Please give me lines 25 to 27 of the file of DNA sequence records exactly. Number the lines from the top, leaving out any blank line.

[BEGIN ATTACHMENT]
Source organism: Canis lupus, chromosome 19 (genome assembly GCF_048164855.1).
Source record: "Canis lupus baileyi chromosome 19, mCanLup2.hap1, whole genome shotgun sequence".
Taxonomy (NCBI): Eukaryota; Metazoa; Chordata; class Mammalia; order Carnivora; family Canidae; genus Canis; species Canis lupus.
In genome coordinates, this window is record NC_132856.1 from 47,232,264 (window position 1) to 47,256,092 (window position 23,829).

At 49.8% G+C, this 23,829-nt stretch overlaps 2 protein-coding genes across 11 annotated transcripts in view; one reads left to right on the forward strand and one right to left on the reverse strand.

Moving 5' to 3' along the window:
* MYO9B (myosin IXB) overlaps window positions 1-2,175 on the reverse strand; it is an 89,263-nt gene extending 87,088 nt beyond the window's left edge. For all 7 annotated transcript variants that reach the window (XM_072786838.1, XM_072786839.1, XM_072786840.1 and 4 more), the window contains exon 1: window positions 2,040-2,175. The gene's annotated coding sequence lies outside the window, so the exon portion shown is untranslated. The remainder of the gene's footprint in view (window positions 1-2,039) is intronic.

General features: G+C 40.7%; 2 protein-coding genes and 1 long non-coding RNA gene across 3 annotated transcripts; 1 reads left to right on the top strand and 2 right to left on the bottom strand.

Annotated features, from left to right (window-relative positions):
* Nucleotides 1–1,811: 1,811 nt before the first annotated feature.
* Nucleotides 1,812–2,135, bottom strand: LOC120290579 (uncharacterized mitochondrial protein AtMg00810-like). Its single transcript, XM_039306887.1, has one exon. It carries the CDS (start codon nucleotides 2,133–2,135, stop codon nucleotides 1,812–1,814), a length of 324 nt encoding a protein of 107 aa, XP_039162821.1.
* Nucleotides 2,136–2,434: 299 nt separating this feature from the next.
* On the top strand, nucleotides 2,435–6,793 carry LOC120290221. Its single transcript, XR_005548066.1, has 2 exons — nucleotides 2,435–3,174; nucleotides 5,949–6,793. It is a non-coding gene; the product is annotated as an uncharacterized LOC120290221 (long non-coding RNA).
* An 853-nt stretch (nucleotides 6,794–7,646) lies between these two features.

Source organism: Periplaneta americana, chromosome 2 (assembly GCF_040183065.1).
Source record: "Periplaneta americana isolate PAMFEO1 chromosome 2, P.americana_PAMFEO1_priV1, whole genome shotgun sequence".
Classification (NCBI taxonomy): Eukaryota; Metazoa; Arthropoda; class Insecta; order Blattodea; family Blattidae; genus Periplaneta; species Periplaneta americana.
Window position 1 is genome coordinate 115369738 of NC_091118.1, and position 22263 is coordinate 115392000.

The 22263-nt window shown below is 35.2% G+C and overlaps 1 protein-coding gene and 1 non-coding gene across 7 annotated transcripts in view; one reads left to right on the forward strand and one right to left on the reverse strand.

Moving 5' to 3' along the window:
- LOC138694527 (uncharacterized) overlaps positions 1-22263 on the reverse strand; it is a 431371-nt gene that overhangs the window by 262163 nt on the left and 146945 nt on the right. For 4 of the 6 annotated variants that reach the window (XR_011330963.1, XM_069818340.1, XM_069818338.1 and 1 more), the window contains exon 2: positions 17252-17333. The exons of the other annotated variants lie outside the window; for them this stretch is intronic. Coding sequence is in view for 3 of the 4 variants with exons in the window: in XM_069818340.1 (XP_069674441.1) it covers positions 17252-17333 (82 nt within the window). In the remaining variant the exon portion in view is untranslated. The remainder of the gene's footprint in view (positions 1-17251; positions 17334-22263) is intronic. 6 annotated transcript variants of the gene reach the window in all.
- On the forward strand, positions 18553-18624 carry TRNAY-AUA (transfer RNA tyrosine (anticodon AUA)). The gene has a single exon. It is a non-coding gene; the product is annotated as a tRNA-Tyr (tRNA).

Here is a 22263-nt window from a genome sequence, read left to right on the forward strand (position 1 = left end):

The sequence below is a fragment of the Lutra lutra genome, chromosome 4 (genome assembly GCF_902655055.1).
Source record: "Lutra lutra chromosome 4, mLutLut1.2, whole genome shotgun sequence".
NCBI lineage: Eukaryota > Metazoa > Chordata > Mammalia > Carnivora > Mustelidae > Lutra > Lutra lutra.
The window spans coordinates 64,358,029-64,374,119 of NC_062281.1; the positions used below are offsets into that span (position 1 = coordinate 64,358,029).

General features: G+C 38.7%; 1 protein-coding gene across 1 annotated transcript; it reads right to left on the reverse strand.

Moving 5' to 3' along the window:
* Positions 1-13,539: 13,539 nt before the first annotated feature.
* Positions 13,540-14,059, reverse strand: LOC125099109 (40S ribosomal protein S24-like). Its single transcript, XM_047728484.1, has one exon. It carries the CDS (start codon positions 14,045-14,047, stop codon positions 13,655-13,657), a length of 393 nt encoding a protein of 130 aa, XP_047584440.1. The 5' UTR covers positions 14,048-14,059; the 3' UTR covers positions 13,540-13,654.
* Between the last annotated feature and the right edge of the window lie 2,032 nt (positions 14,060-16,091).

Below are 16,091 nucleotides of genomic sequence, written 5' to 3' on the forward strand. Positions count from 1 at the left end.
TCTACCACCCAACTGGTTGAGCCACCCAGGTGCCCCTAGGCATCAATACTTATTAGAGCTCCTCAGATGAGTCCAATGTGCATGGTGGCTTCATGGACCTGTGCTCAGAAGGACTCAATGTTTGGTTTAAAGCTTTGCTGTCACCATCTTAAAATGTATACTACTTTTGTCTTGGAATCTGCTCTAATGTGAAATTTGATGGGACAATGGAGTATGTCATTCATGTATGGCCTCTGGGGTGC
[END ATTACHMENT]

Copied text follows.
Source record: "Lutra lutra chromosome 4, mLutLut1.2, whole genome shotgun sequence".
NCBI lineage: Eukaryota > Metazoa > Chordata > Mammalia > Carnivora > Mustelidae > Lutra > Lutra lutra.
The window spans coordinates 64,358,029-64,374,119 of NC_062281.1; the positions used below are offsets into that span (position 1 = coordinate 64,358,029).